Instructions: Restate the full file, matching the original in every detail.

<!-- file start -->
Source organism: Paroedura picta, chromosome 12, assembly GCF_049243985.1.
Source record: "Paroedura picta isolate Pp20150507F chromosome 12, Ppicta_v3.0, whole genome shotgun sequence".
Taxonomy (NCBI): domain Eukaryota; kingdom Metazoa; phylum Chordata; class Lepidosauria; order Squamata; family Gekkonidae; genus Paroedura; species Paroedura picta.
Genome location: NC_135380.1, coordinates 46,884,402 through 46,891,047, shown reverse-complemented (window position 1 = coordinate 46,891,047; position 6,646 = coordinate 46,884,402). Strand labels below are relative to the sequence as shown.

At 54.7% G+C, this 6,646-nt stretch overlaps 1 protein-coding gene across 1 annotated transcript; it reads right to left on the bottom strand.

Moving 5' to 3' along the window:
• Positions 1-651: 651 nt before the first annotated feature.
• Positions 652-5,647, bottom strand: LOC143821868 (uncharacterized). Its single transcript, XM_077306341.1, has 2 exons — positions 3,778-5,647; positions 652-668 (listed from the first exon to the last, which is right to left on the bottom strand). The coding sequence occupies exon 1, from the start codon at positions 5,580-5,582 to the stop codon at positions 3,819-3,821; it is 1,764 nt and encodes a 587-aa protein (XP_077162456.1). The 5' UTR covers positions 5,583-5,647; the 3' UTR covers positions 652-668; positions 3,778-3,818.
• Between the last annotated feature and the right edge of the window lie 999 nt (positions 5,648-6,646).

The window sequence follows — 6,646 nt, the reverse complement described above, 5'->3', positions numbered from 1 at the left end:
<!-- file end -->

Source organism: Paroedura picta, chromosome 12, assembly GCF_049243985.1.
Source record: "Paroedura picta isolate Pp20150507F chromosome 12, Ppicta_v3.0, whole genome shotgun sequence".
Taxonomy (NCBI): domain Eukaryota; kingdom Metazoa; phylum Chordata; class Lepidosauria; order Squamata; family Gekkonidae; genus Paroedura; species Paroedura picta.
Genome location: NC_135380.1, coordinates 46,884,402 through 46,891,047, shown reverse-complemented (window position 1 = coordinate 46,891,047; position 6,646 = coordinate 46,884,402). Strand labels below are relative to the sequence as shown.

At 54.7% G+C, this 6,646-nt stretch overlaps 1 protein-coding gene across 1 annotated transcript; it reads right to left on the bottom strand.

Moving 5' to 3' along the window:
• Positions 1-651: 651 nt before the first annotated feature.
• Positions 652-5,647, bottom strand: LOC143821868 (uncharacterized). Its single transcript, XM_077306341.1, has 2 exons — positions 3,778-5,647; positions 652-668 (listed from the first exon to the last, which is right to left on the bottom strand). The coding sequence occupies exon 1, from the start codon at positions 5,580-5,582 to the stop codon at positions 3,819-3,821; it is 1,764 nt and encodes a 587-aa protein (XP_077162456.1). The 5' UTR covers positions 5,583-5,647; the 3' UTR covers positions 652-668; positions 3,778-3,818.
• Between the last annotated feature and the right edge of the window lie 999 nt (positions 5,648-6,646).

The window sequence follows — 6,646 nt, the reverse complement described above, 5'->3', positions numbered from 1 at the left end: